Donnie Wahlberg may play a police officer on “Blue Bloods” these days. But during his youth, his family was often on the other side of the law.
Wahlberg’s brothers were often in trouble with the law growing up. For instance, Mark Wahlberg plead guilty to felony assault and served 45 days of a two-year sentence in prison. He later straightened his life up to become the big-budget actor he is today.
Throughout his youth, Donnie Wahlberg said he became familiar with the cops in his neighborhood. Wahlberg saw his peers wind up on both sides of the law growing up.
“When I was in Boston growing up, I pretty much knew all the cops in my neighborhood because they had all arrested my brothers,” he said in a 2010 interview. “I would see them around. They knew me. I knew them. We knew a lot of cops anyway. When you grow up in a city like Boston where I grew up, a lot of kids become criminals or cops.”
As a whole, Wahlberg said he always had respect for police officers. But given his family’s record that didn’t stop him from feeling nervous around the police.
“I never really had a bad take on cops,” Wahlberg said. “Oher than I hate when there is one behind me on the highway. I generally feel like I robbed a bank even though I did nothing. I don’t know why that feeling comes over me. I’ll never get used to that feeling of a cop being behind me on the highway.”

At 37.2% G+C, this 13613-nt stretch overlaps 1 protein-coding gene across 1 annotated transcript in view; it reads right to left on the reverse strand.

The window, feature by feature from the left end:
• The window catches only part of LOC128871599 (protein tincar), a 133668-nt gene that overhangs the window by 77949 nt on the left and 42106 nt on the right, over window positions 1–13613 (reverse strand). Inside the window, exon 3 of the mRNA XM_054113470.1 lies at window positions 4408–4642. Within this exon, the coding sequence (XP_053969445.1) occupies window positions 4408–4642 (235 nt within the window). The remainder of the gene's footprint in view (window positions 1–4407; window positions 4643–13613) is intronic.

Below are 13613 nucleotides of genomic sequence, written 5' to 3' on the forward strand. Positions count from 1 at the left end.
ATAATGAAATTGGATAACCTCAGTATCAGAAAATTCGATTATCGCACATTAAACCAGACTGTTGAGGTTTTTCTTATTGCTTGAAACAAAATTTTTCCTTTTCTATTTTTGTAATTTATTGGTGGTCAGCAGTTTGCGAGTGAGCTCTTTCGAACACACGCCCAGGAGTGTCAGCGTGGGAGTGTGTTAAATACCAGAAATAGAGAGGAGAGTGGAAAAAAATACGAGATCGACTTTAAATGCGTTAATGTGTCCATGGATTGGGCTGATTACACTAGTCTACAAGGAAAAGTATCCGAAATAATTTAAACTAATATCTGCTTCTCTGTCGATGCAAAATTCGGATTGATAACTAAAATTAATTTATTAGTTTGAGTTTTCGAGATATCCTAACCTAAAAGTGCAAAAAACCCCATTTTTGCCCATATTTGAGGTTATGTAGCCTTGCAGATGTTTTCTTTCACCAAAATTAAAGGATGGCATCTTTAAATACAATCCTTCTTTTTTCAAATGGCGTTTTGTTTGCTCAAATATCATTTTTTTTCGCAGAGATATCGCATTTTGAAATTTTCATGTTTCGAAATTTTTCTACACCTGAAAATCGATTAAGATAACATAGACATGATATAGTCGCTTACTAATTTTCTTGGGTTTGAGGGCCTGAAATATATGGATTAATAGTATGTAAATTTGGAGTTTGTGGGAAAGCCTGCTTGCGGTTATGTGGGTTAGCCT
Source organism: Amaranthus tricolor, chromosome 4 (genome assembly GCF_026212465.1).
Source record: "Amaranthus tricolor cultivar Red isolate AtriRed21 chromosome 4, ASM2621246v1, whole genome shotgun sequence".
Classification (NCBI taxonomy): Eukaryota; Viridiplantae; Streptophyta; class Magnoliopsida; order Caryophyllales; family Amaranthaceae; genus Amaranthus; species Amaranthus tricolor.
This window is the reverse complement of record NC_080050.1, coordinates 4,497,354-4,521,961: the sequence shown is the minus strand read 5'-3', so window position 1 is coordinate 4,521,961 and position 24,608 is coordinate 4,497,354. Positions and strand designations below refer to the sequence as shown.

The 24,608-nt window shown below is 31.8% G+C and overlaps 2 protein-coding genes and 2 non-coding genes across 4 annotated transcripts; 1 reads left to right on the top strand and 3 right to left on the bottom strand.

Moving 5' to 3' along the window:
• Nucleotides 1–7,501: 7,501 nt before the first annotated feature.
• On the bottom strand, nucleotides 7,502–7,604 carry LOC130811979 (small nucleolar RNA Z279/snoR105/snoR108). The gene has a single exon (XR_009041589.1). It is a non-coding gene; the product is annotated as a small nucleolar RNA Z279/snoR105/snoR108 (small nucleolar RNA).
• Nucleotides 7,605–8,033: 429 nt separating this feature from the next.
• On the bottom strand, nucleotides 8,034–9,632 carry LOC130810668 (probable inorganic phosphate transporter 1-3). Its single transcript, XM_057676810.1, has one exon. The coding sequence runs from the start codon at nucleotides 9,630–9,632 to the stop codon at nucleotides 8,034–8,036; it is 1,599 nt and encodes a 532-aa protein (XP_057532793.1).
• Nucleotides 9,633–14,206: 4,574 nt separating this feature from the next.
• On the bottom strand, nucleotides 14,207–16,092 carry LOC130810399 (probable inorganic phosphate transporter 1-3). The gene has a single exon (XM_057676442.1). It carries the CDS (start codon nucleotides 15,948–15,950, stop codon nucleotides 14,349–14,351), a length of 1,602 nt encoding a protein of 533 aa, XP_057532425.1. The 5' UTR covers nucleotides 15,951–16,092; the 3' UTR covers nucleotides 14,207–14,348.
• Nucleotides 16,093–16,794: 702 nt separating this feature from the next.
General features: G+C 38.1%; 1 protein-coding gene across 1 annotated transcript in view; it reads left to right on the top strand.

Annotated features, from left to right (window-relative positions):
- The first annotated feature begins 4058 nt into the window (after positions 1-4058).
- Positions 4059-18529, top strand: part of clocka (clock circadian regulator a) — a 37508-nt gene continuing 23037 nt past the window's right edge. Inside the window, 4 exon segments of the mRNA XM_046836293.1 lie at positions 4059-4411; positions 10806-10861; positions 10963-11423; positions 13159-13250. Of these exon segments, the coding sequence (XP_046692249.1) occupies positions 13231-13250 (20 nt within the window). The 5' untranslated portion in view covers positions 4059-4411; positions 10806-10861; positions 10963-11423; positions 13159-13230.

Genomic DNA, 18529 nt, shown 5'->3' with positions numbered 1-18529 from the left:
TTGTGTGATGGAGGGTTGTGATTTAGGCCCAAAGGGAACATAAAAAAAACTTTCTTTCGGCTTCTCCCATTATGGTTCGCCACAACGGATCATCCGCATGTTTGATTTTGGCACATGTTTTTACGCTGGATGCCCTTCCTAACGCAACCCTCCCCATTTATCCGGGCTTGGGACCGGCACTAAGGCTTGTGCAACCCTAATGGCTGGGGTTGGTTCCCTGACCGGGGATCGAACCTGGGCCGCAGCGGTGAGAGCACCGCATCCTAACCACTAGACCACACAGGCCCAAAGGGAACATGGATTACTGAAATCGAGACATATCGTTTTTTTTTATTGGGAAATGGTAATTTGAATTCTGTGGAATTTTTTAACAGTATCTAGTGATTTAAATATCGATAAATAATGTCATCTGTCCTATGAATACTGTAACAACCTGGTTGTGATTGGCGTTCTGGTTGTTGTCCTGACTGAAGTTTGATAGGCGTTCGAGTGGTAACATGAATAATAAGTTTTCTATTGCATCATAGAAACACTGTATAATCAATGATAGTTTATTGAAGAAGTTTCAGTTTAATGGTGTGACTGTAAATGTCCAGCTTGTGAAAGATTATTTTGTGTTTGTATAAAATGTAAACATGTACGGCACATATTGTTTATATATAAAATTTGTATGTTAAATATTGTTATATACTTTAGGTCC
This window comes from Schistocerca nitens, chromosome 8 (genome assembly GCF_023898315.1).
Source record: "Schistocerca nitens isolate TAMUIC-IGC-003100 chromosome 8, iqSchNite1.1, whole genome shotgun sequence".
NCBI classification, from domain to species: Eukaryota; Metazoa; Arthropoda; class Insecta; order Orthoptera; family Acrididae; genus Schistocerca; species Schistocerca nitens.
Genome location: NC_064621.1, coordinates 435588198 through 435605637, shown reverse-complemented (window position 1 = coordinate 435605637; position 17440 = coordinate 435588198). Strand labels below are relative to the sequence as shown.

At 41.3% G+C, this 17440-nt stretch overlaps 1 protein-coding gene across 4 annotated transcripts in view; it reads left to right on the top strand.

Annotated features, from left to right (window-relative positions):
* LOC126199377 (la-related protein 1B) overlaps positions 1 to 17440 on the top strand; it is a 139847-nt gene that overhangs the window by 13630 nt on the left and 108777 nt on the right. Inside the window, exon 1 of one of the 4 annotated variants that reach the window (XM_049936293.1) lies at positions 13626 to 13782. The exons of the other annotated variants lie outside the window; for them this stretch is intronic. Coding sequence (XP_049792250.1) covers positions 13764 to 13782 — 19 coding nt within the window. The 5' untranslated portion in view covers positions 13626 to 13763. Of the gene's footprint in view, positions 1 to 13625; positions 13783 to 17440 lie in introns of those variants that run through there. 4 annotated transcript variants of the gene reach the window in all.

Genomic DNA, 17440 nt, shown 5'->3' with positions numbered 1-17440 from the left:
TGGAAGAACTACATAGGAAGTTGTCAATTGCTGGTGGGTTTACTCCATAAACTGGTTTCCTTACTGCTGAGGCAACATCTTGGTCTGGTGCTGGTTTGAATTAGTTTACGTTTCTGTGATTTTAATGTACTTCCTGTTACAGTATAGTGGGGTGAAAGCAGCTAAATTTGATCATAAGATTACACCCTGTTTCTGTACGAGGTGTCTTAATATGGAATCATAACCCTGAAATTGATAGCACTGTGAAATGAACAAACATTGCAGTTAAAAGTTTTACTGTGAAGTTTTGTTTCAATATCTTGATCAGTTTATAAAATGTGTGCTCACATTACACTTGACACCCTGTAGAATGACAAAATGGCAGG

‘Blue Blood’ Star on Working With Police
Before he starred in “Blue Bloods,” Donnie Wahlberg portrayed a cop several times throughout his career. Perhaps, his Boston accent helped make him believable as a cop. But for the past 11 years and counting, Wahlberg has been Danny Reagan on “Blue Bloods.”
“Throughout the years I got to work with so many of them,” he continued. “While I think I’ve always had a certain level of respect for cops in general, it’s grown so much over the years. As in every part of life, there’s always some people who break the rules.”
But Wahlberg also has his own thoughts on police and the judgment calls they make. Overall, he believes most police officers try to do the right thing in tense situations.
“I think 9 out of 10 guys — maybe 99 out of 100 guys and women — are out there trying to do the very best they can in very scary, very dangerous circumstances,” Wahlberg said. “Sometimes they make judgment calls and most times they want to do the right thing. Every now and again it goes awry and unfortunately all the times they do make a proper judgment call are very rarely recognized compared to the times they make a bad judgment call.”